The Making of the Porfiriato
Porfirio Díaz controlled the destiny of the Mexican nation for a third of a century. These were interesting and vital years in the entire western world. Innovation characterized the era—in technology, political and economic systems, social values, and artistic expression. Otto von Bismarck transformed the German states into a nation. William Gladstone introduced England to a new kind of liberalism. The leading powers of Europe partitioned Africa unto themselves. The United States emerged as a world power, and Spain lost Cuba, Puerto Rico, and the Philippines—the last remnants of its once-glorious empire. Russia experienced a revolution that, though abortive, presaged things to come in 1917. Émile Zola and Anatole France came heroically to the defense of Captain Dreyfus, and Pope Leo XIII enunciated Rerum Novarum, proclaiming that employees should be treated more as men than as tools. Thomas Hardy and Thomas Mann revolutionized the world of fiction, while Renoir and Monet did the same for art. But even in a world of profound change, Porfirio Díaz’s Mexico must be considered remarkable.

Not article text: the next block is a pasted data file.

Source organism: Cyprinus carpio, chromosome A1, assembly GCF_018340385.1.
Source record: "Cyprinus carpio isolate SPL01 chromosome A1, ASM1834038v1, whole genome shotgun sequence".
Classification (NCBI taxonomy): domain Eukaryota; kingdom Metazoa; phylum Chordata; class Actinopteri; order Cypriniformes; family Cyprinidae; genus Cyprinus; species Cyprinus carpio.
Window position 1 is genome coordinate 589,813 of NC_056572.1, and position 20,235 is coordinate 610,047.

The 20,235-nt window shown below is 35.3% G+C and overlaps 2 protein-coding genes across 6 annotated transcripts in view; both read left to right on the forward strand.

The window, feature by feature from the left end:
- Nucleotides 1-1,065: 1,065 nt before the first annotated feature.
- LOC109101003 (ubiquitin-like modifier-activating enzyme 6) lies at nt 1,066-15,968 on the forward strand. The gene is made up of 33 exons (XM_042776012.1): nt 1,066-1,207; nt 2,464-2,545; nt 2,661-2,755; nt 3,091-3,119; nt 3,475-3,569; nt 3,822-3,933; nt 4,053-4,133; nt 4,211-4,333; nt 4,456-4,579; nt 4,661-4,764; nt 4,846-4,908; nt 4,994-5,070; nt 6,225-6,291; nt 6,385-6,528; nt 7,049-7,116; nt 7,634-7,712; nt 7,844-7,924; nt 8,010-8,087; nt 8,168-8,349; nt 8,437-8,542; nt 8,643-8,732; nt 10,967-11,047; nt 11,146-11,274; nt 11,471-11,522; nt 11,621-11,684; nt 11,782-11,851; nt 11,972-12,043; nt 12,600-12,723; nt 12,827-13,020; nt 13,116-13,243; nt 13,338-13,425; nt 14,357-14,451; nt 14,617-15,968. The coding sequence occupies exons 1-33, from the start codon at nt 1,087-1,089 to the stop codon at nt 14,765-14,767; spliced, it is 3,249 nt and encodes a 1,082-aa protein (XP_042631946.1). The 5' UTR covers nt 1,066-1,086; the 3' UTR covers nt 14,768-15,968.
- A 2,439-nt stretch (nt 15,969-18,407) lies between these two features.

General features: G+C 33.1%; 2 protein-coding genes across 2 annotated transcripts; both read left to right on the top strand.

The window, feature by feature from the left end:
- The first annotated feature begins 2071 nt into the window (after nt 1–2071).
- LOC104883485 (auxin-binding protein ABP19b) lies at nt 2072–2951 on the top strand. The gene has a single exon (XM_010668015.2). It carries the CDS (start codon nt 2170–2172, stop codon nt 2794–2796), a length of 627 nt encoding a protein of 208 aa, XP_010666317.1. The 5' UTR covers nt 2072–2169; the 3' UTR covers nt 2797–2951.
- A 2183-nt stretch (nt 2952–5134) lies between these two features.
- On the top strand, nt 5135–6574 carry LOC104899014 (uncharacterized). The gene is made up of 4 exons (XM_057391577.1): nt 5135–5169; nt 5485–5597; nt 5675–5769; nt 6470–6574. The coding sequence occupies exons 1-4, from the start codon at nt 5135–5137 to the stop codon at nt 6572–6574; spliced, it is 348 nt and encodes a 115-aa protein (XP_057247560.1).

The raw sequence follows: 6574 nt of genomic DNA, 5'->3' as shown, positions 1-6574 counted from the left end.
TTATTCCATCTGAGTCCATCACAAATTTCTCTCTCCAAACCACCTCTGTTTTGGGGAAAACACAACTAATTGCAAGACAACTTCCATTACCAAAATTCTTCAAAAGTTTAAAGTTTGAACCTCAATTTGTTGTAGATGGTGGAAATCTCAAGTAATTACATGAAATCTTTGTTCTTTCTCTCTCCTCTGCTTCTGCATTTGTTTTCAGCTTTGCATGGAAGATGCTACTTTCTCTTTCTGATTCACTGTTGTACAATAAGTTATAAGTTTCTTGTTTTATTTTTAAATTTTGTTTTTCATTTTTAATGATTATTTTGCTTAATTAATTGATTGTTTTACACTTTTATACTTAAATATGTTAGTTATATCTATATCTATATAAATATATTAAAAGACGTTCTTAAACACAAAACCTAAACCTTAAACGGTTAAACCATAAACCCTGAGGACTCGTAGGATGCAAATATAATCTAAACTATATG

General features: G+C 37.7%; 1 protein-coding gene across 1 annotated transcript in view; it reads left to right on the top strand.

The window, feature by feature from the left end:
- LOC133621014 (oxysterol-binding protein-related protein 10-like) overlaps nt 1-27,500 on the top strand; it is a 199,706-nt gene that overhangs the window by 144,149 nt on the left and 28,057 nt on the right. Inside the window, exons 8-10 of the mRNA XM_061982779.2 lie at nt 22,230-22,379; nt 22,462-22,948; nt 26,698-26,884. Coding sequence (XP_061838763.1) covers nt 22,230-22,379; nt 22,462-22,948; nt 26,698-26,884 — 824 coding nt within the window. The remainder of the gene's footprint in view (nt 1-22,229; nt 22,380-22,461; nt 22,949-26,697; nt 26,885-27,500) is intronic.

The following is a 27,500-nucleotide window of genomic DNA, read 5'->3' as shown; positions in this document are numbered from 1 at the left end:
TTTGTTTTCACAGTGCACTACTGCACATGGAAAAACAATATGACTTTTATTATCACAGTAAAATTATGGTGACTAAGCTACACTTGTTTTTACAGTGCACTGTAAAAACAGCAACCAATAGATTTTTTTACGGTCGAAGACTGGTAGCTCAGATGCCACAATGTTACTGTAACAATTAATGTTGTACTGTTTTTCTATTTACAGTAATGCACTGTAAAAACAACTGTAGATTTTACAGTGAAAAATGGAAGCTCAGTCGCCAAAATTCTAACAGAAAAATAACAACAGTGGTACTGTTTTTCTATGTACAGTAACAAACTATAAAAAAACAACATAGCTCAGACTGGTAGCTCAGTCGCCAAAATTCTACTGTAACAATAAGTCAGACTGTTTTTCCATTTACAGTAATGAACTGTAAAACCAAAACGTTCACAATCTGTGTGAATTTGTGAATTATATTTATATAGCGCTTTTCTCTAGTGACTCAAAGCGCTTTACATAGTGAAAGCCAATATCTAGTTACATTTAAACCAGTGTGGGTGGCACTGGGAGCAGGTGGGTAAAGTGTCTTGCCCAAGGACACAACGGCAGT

When Díaz assumed control of Mexico in 1876, the country had scarcely been touched by the scientific, technological, and industrial revolutions or the material conquests of the nineteenth century. The benefits and comforts of civilization, as they were found in Mexico, were confined to a handful of the larger cities. While much of western Europe and the United States had been transformed in the last fifty years, Mexico had languished, less out of inertia than because of the intermittent chaos and resultant exhaustion. In the fifty-five years since Independence the presidency had actually changed hands seventy-five times. For every constitutional president there had been four interim, provisional, or irregular presidents. Continuity of policy had been clearly impossible.